When I talk to newer writers in particular, but sometimes even more experienced ones, the idea of writing seems to always focus on the words. By that I mean that they worry about their grammar and punctuation, or whether they have the right vocabulary, or have meticulously chosen the exact perfect word in the exact right moment.
All of these things are fine to think about, and they are important in their own self-contained kind of way.
But they are not the heart of what makes a good writer. Not to me, anyway.
These things are elements mostly of language craft, and (assuming the new writer has at least a base competence ) we’re really talking at best about the essence of a writer’s style. But I think writing is not really about style. Of course, it’s great if you have it. Generally. Or, maybe it’s better said that anyone who writes for any real time is going to wind up with one. Your voice comes partially out of whatever style you can manage to incorporate into your work (he says, admittedly knowing he’s probably wrong there–I’ve yet to meet the person who can really tell me what “voice” is beyond the idea that we know it when we see/hear it).
But, again, these, to me, are not writing. Style is style. It is not writing. And, yet, new writers tend not to ask about anything beyond these things. I suppose it’s because the act of writing is so … well … language-centric. And established writers often focus on them because when you try to focus on the other stuff that makes writers become writers, the conversation starts to get really hard and somewhat metaphysical.
But writing, beyond that base competence, is not really about the specific words you use. It is not about being grammatically correct. It’s not about being stylistically brilliant. Writing, at its base, is about story. Writing is about purpose, and about connection. At the end of the day, the words are not meaningful except as a base media by which to convey images and ideas that create story.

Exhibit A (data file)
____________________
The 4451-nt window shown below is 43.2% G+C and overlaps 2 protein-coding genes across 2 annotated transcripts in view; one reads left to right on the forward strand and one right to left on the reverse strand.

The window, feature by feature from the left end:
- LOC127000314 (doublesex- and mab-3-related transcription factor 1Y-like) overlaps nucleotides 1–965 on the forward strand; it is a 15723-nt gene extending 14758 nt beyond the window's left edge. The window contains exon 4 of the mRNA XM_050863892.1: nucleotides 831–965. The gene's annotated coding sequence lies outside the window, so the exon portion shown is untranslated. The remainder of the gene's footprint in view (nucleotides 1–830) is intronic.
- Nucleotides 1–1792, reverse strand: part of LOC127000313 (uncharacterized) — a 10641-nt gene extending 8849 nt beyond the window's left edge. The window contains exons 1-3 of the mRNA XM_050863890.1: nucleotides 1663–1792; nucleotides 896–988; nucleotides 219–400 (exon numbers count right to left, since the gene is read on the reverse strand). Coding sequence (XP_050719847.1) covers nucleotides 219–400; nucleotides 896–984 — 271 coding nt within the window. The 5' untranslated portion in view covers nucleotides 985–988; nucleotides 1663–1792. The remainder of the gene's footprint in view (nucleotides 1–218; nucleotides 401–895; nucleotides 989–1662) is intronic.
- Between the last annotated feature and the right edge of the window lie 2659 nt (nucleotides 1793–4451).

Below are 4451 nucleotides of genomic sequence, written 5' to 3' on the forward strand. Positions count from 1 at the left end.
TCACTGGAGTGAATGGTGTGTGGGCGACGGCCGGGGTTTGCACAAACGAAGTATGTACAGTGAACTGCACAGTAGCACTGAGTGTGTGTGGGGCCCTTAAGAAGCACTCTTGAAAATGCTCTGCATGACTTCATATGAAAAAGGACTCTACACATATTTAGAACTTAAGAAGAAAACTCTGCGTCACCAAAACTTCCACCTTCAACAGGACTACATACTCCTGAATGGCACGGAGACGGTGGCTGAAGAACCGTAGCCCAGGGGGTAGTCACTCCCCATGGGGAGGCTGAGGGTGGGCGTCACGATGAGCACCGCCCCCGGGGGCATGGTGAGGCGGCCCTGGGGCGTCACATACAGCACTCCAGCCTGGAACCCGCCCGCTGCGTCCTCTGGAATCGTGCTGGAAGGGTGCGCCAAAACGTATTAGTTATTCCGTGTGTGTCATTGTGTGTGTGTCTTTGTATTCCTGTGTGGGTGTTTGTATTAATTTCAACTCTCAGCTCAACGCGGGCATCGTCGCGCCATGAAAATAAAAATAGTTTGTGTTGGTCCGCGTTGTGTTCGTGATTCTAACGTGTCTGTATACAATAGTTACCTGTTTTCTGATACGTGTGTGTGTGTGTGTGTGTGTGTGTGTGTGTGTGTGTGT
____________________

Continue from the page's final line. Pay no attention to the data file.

I’m thinking about this tonight as a result of watching some stories recently passed to me in an e-mail from a one-time co-worker (hi, Suki!). They each moved me deeply. You should watch them. I received the third first, and then went back and watched the other two. Though the storyteller, Carlos Lascano, writes that they are “a sort of aesthetic trilogy,” I don’t think it matters which order you watch them in. So I will post them here in the order I saw them.
But watch them. See story play out. If you are like me you will love each of them because they are beautifully crafted, because they say something. They have protagonists with hopes and dreams and personal goals who are struggling against antagonists. They have try/fail cycles, and they have successes and failures. And not a one uses a single word.
Story 1: Lila (2014)
Story 2: A Short Love Story in Stop Motion (2008)
Story 3: A Shadow of Blue (2011)